I took a step back, had a good look, and returned to my painting and applied some finishing touches. A step back again, and well...maybe one more touch here, maybe there and then that's it! I'm finished, I told myself with assurance. I had put a great deal of work into this painting,and now with the calendar and clock closing in on the deadline to enter the juried show I felt confident that my painting was ready to be judged. Friends and colleagues agreed. I awaited my acceptance letter.
Three days later I received notification that my painting had been rejected.
How? Why? What happened?
Of course I was disappointed by this news; the following day that disappointment turned to dejection; on my way to pick up my painting prior to the art show the 'blues' had set in. I claimed my painting and saw the long look on the faces of those, who like me, had suffered a rejection.
When I returned home with my painting I promptly found space for it on my living room wall. I looked at it, pretty much judged it anew, and felt more than ever that this was a quality painting in every way. So what happened? How could this painting be rejected?
We've been told all our life that "beauty is in the eye of the beholder." That seems so, but in the eyes of a juror--or panel of jurors--in a juried art exhibition, there are many factors that juror(s) must deal with--including the time available to review your work. Also, there are other considerations--will the exhibit have a surplus of oil paintings and perhaps not enough acrylics? Are watercolors fairly represented in this show? Photography? Collages? Mixed media? You soon realize the reasons are many and that they are rather arbitrary.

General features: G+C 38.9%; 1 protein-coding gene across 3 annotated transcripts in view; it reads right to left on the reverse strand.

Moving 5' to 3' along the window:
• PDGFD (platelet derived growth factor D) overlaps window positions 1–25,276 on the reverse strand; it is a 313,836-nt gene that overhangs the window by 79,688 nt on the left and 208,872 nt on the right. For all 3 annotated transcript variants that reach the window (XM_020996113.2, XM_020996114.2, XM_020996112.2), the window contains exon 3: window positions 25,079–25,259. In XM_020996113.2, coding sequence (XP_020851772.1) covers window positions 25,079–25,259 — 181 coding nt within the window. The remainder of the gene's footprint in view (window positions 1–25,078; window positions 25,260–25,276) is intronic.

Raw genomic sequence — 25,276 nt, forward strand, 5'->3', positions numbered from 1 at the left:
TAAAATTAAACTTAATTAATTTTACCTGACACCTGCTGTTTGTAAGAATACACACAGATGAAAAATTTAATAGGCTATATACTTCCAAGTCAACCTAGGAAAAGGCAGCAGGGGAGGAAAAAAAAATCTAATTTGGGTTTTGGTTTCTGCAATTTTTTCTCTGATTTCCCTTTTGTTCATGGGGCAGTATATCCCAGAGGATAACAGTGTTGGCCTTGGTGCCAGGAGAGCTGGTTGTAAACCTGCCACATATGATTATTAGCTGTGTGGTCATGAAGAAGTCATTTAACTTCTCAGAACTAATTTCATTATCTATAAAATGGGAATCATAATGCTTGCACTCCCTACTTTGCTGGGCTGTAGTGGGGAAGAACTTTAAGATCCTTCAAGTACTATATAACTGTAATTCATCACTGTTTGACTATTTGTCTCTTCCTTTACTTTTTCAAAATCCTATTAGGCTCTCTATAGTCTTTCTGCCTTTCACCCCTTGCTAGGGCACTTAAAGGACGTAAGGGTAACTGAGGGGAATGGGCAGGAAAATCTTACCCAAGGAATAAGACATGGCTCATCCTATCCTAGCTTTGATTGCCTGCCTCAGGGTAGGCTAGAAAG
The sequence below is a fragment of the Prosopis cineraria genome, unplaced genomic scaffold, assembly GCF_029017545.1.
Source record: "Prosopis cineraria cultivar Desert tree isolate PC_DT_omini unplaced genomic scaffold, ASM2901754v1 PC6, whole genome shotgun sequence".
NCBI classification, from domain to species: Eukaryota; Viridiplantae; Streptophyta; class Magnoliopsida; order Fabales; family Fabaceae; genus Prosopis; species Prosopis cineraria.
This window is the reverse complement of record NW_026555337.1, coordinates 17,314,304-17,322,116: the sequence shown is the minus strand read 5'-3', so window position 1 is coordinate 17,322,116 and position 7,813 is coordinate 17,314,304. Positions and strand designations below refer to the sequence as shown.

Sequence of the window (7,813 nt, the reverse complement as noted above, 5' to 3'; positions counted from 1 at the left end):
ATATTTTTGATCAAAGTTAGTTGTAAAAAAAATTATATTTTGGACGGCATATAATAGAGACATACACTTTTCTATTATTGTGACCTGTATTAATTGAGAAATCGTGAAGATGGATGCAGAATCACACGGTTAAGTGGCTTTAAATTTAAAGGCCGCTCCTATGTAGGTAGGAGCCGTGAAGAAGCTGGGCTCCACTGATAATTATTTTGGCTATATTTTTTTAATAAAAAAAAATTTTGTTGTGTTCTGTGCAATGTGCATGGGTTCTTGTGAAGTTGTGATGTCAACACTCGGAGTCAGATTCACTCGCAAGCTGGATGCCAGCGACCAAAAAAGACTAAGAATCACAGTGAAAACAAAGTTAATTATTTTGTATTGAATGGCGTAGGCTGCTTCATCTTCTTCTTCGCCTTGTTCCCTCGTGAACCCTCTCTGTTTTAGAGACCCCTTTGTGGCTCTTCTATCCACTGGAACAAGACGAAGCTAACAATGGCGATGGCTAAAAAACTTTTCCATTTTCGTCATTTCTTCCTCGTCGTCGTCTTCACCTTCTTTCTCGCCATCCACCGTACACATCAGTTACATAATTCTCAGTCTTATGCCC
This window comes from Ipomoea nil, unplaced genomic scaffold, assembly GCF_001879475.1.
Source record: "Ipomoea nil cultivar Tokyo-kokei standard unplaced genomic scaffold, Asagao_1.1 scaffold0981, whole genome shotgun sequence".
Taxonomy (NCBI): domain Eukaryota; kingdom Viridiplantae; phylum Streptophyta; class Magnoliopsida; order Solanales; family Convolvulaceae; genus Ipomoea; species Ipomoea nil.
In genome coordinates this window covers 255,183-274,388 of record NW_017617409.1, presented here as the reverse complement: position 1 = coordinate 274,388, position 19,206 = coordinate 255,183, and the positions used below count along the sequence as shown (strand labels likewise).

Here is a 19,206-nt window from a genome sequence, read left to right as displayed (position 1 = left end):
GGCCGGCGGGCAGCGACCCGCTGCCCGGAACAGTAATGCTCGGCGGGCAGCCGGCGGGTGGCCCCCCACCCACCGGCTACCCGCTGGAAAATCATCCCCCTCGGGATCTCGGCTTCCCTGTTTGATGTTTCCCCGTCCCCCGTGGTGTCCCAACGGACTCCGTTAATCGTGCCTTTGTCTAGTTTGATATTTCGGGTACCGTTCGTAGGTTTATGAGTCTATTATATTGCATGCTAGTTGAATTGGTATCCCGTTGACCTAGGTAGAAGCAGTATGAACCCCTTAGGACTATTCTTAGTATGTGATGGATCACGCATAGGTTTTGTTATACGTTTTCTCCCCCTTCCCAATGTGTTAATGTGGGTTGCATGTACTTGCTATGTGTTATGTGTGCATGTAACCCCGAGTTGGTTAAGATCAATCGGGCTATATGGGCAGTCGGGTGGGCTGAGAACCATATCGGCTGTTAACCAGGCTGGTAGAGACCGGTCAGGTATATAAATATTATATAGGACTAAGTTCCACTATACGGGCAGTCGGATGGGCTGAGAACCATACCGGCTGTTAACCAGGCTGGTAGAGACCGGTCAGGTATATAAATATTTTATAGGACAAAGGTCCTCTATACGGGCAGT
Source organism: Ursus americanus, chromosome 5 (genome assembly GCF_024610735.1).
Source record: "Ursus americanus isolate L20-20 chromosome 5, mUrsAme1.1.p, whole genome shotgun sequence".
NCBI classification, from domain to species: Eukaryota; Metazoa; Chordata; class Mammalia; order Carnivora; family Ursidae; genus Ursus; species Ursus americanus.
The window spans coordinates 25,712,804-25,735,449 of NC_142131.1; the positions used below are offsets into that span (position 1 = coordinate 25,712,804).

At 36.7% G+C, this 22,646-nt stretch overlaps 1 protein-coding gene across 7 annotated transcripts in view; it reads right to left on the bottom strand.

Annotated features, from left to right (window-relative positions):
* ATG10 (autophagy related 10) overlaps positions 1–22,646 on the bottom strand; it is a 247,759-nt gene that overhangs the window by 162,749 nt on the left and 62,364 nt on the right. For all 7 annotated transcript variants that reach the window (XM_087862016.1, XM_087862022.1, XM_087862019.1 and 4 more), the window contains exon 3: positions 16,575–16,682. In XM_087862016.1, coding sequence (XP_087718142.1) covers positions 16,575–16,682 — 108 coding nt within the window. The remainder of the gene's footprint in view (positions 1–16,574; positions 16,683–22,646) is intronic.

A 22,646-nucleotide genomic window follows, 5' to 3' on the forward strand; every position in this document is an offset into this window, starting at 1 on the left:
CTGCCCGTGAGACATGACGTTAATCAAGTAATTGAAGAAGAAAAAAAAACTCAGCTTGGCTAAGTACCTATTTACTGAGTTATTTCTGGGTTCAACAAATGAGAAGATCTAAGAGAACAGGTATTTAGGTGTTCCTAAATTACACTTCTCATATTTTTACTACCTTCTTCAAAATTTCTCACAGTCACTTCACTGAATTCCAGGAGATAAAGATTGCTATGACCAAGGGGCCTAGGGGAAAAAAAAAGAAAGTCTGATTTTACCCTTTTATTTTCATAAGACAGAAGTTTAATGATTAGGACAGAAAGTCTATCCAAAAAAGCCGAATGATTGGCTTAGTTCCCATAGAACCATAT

Accept out of hand that being rejected doesn't mean your work is awful, and that you have no talent and no reason to enter your art in future juried exhibitions.
Jump to a year later. The same juried exhibition. I removed my 'rejected' painting from the wall and completed the documents needed to enter the show that last year had sent me packing.
Three days later I received an email informing me that my painting had been accepted. Moreover, the painting was sold mid-way in the exhibition.